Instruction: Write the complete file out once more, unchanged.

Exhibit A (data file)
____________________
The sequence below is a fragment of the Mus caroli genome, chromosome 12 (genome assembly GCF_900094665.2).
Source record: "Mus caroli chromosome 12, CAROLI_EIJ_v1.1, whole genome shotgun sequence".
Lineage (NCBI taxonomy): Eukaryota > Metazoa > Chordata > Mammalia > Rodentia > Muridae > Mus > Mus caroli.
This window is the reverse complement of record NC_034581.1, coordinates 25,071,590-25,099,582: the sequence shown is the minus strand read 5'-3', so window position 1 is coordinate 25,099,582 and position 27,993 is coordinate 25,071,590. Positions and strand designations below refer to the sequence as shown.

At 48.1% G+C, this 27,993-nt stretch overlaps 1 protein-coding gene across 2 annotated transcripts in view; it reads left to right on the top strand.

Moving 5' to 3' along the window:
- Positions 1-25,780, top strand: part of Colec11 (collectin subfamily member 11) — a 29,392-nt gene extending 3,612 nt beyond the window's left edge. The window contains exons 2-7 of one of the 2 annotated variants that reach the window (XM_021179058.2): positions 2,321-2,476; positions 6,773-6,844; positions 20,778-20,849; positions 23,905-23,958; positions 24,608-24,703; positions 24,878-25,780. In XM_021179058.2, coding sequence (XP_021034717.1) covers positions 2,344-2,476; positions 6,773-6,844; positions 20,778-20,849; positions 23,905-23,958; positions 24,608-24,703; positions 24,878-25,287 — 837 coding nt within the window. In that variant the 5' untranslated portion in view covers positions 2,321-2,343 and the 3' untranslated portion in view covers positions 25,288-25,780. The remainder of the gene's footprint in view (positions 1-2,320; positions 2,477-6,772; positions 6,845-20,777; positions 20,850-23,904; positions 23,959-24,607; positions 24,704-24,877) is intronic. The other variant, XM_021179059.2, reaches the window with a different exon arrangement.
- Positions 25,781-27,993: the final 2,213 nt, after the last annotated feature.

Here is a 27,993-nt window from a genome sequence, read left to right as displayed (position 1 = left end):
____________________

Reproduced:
The sequence below is a fragment of the Mus caroli genome, chromosome 12 (genome assembly GCF_900094665.2).
Source record: "Mus caroli chromosome 12, CAROLI_EIJ_v1.1, whole genome shotgun sequence".
Lineage (NCBI taxonomy): Eukaryota > Metazoa > Chordata > Mammalia > Rodentia > Muridae > Mus > Mus caroli.
This window is the reverse complement of record NC_034581.1, coordinates 25,071,590-25,099,582: the sequence shown is the minus strand read 5'-3', so window position 1 is coordinate 25,099,582 and position 27,993 is coordinate 25,071,590. Positions and strand designations below refer to the sequence as shown.

At 48.1% G+C, this 27,993-nt stretch overlaps 1 protein-coding gene across 2 annotated transcripts in view; it reads left to right on the top strand.

Moving 5' to 3' along the window:
- Positions 1-25,780, top strand: part of Colec11 (collectin subfamily member 11) — a 29,392-nt gene extending 3,612 nt beyond the window's left edge. The window contains exons 2-7 of one of the 2 annotated variants that reach the window (XM_021179058.2): positions 2,321-2,476; positions 6,773-6,844; positions 20,778-20,849; positions 23,905-23,958; positions 24,608-24,703; positions 24,878-25,780. In XM_021179058.2, coding sequence (XP_021034717.1) covers positions 2,344-2,476; positions 6,773-6,844; positions 20,778-20,849; positions 23,905-23,958; positions 24,608-24,703; positions 24,878-25,287 — 837 coding nt within the window. In that variant the 5' untranslated portion in view covers positions 2,321-2,343 and the 3' untranslated portion in view covers positions 25,288-25,780. The remainder of the gene's footprint in view (positions 1-2,320; positions 2,477-6,772; positions 6,845-20,777; positions 20,850-23,904; positions 23,959-24,607; positions 24,704-24,877) is intronic. The other variant, XM_021179059.2, reaches the window with a different exon arrangement.
- Positions 25,781-27,993: the final 2,213 nt, after the last annotated feature.

Here is a 27,993-nt window from a genome sequence, read left to right as displayed (position 1 = left end):